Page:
Operation Brock has been replaced with a new, more efficient, road management solution.
Old plans to separate HGV’s and regular traffic with metal barriers, requiring major M20 closures and resulting in motorists being brought to a standstill, have been scrapped and replaced with new plans to install movable concrete barriers. The new plans promise to keep the M20 open whilst retaining three lanes, a hard shoulder and its regular 70mph speed limit in both directions.
Where Operation Brock required a month’s worth of overnight closures for installation, new plans only require a few hours to put-together, removing the amount of unnecessary delays that Operation Brock would have caused.
Transport Secretary Grant Shapps stated:
"After listening to frustrated residents and businesses affected by Operations Brock and Stack, we've invested in a new solution to boost Kent's resilience and keep its vital road network moving, even at times of disruption."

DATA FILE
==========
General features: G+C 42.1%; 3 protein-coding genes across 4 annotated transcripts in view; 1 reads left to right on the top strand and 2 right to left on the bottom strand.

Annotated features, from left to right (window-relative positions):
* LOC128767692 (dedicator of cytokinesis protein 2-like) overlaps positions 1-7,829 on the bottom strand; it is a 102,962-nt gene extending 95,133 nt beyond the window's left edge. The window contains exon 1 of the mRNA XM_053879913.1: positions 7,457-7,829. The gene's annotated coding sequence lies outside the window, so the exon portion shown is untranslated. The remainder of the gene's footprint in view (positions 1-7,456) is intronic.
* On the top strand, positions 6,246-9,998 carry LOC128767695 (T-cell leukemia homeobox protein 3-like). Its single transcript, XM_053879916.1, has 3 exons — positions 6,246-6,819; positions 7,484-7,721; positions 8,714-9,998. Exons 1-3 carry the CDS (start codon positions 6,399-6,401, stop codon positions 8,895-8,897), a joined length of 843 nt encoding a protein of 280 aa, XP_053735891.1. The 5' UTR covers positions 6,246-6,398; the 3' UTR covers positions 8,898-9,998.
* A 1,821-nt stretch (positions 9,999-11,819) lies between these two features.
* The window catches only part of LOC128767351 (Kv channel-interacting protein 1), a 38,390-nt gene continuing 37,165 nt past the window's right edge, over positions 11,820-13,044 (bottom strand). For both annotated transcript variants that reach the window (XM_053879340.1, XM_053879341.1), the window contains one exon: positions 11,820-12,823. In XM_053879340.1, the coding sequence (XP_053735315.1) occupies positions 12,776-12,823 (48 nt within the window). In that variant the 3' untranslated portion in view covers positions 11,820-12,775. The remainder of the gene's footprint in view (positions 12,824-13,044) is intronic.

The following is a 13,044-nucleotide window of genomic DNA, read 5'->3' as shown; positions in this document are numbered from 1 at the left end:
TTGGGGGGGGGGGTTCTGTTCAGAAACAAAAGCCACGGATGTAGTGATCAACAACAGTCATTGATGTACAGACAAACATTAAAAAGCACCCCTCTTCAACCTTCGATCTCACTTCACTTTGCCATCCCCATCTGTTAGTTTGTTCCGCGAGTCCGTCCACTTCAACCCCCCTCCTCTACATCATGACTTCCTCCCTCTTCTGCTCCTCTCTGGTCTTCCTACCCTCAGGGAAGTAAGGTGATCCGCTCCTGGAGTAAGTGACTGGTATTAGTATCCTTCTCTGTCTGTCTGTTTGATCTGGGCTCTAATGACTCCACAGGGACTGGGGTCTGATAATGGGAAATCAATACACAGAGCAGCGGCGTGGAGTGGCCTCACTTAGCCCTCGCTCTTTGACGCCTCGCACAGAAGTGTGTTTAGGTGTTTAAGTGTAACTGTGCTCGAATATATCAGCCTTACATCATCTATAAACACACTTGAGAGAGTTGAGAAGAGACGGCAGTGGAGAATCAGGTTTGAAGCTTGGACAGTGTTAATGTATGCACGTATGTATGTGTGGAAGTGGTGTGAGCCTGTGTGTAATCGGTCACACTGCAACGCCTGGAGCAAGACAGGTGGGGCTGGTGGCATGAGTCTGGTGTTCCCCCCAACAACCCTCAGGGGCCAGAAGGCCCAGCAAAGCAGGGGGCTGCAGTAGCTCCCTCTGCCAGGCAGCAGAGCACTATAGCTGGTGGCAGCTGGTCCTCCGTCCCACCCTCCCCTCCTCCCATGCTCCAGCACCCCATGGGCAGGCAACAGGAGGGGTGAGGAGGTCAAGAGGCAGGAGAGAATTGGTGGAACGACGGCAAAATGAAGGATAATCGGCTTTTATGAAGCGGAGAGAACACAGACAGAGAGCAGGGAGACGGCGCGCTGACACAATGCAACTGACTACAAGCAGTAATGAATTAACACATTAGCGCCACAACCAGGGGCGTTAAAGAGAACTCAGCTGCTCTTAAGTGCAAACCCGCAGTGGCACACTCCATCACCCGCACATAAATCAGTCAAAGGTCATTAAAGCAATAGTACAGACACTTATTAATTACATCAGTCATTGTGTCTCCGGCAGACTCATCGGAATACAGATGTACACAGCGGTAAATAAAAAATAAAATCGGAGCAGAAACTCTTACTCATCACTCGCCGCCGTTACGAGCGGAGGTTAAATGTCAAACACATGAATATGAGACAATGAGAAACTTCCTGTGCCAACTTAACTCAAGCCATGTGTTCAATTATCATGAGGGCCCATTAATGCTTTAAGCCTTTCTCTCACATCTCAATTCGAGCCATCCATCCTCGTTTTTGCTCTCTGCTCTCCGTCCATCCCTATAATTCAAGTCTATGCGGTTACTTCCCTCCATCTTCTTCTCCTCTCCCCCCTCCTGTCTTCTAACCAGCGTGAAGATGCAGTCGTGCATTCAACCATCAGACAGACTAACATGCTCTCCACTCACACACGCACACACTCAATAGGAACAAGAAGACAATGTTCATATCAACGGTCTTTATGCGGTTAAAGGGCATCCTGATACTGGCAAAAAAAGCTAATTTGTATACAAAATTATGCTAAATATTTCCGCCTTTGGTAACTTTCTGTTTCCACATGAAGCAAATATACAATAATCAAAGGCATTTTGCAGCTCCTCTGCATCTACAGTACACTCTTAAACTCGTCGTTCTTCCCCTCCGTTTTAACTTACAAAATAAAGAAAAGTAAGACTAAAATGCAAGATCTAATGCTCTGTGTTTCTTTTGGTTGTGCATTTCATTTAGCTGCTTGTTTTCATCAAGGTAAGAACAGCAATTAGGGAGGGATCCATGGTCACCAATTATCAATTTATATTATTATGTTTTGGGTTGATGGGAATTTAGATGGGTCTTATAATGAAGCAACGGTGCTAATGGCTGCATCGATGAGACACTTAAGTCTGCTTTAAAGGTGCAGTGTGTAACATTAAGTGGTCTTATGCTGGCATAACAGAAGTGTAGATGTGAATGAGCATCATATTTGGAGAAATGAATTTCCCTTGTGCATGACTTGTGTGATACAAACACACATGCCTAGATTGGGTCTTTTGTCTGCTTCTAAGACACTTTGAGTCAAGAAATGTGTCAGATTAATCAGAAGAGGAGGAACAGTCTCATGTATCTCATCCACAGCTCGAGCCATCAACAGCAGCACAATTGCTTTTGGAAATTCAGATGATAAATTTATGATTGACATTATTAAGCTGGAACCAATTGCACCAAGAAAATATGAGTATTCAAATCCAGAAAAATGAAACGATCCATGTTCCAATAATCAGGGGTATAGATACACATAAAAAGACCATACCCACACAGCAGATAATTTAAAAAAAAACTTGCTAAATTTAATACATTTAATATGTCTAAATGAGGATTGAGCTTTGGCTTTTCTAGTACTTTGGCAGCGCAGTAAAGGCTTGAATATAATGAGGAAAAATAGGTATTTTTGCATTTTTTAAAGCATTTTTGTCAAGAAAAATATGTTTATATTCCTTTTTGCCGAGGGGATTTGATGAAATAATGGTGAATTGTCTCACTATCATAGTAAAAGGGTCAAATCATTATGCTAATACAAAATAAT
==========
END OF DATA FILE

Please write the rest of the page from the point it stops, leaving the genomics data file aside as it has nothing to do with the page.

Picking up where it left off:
Whilst the new plans come as a welcome innovation to many, there was still some disparity surrounding the amount of money spent on developing the original barriers when the movable barrier technology was readily available. However, Highways England noted that:
“Quick Moveable Barrier technology was considered, however, we were unable to guarantee procurement time for 29 March 2019, when such a solution would have been required as part of the UK’s departure from the EU under no-deal contingency planning.”
Moveable barriers are already used in other cities around the world and hopefully the new technology will act as a long-term replacment to Operation Brock and Stack.